Reimagining the three kings as queer or female gives fresh meaning to Epiphany, a holiday celebrating the visit of the Magi to the baby Jesus. It is observed on Jan. 6.
The word “epiphany” also refers to a sudden, intuitive perception. By looking at the Bible and church history from a LGBTQ viewpoint, people can experience new insights — their own personal “epiphanies” of understanding. New interpretations of the wise ones known as the Magi include:
- Queer Magi. LGBTQ church leaders suggest that the Magi were eunuchs — people who today would be called gay, queer or transgender.
- Female Magi appear in a controversial Epiphany painting by Janet McKenzie. Three Wise Ones embody different races — and some percieve a transwoman among them. Epiphany is also known as Women’s Christmas.
- Queer gifts are presented to the Christ child in an icon by William Hart McNichols.
Although they are often called the “three kings,” the Magi stand in contrast to worldly King Herod who sought world domination by massacring the “holy innocents” who might grow up to take his throne. The wise Magi who followed the star to find the newborn Jesus were more likely wizards who provide a higher wisdom or astrologists with expertise in cosmic balance.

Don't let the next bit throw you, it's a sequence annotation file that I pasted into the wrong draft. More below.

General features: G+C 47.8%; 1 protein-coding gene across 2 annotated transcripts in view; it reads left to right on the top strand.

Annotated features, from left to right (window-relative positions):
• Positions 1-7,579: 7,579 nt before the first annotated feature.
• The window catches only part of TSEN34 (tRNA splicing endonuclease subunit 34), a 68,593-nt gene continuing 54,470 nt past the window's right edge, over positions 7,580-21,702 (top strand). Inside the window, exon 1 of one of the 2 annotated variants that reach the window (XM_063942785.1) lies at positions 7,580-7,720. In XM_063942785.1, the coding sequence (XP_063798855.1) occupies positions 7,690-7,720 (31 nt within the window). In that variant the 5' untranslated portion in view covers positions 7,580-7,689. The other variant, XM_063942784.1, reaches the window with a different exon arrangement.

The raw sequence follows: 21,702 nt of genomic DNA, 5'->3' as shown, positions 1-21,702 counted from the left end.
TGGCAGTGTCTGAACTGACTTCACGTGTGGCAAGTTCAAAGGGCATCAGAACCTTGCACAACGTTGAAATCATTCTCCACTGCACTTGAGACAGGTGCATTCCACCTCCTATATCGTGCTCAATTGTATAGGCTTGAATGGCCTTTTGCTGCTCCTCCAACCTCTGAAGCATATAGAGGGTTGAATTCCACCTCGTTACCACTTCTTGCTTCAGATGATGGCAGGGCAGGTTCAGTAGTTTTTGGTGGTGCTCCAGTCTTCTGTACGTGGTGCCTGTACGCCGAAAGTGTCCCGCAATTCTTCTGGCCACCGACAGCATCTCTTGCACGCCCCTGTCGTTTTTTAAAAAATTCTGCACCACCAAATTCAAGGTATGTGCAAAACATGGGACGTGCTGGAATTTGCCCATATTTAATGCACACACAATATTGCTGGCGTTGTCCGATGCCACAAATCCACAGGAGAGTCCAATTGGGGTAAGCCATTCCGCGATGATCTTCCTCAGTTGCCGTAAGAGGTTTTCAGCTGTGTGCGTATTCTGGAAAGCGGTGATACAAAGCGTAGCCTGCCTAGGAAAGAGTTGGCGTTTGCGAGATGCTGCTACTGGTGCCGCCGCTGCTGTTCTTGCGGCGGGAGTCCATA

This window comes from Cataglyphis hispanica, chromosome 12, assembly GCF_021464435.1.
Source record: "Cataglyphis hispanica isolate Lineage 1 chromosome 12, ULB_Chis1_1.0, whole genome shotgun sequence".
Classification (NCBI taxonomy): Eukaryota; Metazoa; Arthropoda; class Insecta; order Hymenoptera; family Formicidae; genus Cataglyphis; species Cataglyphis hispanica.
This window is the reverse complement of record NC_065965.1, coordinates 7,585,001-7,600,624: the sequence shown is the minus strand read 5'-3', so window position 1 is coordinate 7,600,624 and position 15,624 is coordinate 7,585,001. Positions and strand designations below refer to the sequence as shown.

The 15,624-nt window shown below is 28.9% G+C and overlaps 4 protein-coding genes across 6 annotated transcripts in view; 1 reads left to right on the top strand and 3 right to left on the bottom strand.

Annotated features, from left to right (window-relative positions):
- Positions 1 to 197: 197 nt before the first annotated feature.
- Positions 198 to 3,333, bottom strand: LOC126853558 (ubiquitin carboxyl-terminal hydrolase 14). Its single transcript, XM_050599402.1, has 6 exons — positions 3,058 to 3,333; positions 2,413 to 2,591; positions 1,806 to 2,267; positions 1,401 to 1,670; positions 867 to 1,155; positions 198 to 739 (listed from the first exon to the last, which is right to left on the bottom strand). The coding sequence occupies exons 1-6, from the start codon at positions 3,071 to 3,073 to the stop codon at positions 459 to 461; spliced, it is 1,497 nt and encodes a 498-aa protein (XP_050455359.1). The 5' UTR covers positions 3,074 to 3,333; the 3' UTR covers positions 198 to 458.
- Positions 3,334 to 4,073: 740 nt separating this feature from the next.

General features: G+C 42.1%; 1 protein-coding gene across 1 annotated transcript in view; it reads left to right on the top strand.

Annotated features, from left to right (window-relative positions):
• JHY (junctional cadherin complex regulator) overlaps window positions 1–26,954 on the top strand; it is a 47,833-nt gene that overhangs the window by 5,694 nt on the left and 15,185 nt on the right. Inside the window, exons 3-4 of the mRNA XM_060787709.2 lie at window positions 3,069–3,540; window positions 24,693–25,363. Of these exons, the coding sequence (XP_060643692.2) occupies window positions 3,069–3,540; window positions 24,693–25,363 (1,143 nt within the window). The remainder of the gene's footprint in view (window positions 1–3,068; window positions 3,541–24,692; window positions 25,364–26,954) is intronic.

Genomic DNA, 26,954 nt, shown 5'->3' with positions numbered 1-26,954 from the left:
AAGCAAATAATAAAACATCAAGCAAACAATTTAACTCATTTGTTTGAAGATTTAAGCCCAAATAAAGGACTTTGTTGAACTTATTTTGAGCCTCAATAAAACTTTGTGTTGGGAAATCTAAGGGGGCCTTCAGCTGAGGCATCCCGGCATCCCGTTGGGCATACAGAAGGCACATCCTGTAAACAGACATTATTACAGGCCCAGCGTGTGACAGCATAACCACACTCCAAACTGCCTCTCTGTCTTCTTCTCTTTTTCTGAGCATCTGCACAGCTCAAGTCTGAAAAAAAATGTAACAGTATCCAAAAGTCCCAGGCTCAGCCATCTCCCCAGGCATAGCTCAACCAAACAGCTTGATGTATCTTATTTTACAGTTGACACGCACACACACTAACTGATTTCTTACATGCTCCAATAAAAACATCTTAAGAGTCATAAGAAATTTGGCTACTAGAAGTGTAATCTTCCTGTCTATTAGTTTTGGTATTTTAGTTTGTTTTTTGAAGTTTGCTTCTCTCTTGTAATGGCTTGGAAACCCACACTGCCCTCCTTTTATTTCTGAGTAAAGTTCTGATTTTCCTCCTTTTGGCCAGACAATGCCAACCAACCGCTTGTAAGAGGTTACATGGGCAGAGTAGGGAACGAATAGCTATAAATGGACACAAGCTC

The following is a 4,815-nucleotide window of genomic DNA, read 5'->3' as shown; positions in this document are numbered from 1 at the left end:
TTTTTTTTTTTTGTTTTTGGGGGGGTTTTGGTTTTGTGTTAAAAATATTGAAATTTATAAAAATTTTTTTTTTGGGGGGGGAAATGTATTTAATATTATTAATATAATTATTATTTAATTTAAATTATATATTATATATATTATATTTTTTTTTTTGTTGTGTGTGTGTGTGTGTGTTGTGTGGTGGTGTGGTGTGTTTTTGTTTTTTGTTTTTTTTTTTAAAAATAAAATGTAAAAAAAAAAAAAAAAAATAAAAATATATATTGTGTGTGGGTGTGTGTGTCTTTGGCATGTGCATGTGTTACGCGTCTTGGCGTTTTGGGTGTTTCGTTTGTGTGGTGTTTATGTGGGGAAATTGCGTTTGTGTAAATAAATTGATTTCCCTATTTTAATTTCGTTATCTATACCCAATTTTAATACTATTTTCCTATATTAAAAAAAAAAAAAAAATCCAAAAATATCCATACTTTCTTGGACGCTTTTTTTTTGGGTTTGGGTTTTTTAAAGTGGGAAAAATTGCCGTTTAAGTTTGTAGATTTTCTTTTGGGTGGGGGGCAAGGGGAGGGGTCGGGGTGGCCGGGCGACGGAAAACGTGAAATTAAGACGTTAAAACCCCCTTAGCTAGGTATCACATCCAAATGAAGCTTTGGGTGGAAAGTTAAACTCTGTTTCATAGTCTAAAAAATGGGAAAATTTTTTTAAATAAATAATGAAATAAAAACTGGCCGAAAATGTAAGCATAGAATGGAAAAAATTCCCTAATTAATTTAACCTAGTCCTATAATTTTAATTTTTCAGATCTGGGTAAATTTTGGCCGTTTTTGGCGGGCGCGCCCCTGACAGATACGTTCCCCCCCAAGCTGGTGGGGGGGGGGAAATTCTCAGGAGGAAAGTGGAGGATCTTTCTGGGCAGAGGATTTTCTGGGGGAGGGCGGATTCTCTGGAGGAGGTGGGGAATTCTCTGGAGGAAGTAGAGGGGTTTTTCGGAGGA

The Magi played the shamanic role often filled by eunuchs, an ancient term for LGBTQ people, says Nancy Wilson in her book Outing the Bible: Queer Folks, God, Jesus, and the Christian Scriptures.” She writes:
“They were Zoroastrian priests, astrologers, magicians, ancient shamans from the courts of ancient Persia. They were the equivalent of Merlin of Britain. They were sorcerers, high-ranking officials, but not kings—definitely not kings. But quite possibly, they were queens. We’ve always pictured them with elaborate, exotic, unusual clothing—quite festive, highly decorated and accessorized! …Also, the wise eunuchs, shamans, holy men were the only ones who had the forethought to go shopping before they visited the baby Jesus!